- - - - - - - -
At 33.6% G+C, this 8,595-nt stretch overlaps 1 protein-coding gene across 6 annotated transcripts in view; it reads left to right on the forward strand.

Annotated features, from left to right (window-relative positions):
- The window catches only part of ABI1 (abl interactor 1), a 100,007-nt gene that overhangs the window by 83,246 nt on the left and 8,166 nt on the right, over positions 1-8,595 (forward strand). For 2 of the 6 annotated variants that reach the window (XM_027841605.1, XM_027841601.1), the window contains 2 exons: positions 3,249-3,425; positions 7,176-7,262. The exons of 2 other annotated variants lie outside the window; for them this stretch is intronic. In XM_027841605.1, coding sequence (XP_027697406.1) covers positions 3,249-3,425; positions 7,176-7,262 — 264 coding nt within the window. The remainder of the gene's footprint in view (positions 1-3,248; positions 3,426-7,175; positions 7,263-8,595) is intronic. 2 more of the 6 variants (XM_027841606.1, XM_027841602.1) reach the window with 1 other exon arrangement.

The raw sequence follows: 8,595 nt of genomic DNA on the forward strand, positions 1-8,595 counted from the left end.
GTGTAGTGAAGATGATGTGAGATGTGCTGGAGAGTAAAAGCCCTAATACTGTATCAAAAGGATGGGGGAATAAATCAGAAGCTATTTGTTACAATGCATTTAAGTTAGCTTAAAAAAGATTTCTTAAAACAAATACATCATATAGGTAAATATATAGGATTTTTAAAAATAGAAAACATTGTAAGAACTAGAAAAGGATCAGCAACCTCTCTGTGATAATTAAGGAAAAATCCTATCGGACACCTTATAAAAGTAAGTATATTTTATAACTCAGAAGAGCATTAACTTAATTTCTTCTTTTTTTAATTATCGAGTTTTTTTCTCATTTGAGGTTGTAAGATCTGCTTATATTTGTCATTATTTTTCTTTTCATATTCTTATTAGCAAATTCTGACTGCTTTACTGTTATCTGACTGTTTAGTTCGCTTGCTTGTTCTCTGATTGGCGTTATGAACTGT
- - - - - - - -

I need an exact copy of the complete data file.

At 33.6% G+C, this 8,595-nt stretch overlaps 1 protein-coding gene across 6 annotated transcripts in view; it reads left to right on the forward strand.

Annotated features, from left to right (window-relative positions):
- The window catches only part of ABI1 (abl interactor 1), a 100,007-nt gene that overhangs the window by 83,246 nt on the left and 8,166 nt on the right, over positions 1-8,595 (forward strand). For 2 of the 6 annotated variants that reach the window (XM_027841605.1, XM_027841601.1), the window contains 2 exons: positions 3,249-3,425; positions 7,176-7,262. The exons of 2 other annotated variants lie outside the window; for them this stretch is intronic. In XM_027841605.1, coding sequence (XP_027697406.1) covers positions 3,249-3,425; positions 7,176-7,262 — 264 coding nt within the window. The remainder of the gene's footprint in view (positions 1-3,248; positions 3,426-7,175; positions 7,263-8,595) is intronic. 2 more of the 6 variants (XM_027841606.1, XM_027841602.1) reach the window with 1 other exon arrangement.

The raw sequence follows: 8,595 nt of genomic DNA on the forward strand, positions 1-8,595 counted from the left end.
GTGTAGTGAAGATGATGTGAGATGTGCTGGAGAGTAAAAGCCCTAATACTGTATCAAAAGGATGGGGGAATAAATCAGAAGCTATTTGTTACAATGCATTTAAGTTAGCTTAAAAAAGATTTCTTAAAACAAATACATCATATAGGTAAATATATAGGATTTTTAAAAATAGAAAACATTGTAAGAACTAGAAAAGGATCAGCAACCTCTCTGTGATAATTAAGGAAAAATCCTATCGGACACCTTATAAAAGTAAGTATATTTTATAACTCAGAAGAGCATTAACTTAATTTCTTCTTTTTTTAATTATCGAGTTTTTTTCTCATTTGAGGTTGTAAGATCTGCTTATATTTGTCATTATTTTTCTTTTCATATTCTTATTAGCAAATTCTGACTGCTTTACTGTTATCTGACTGTTTAGTTCGCTTGCTTGTTCTCTGATTGGCGTTATGAACTGT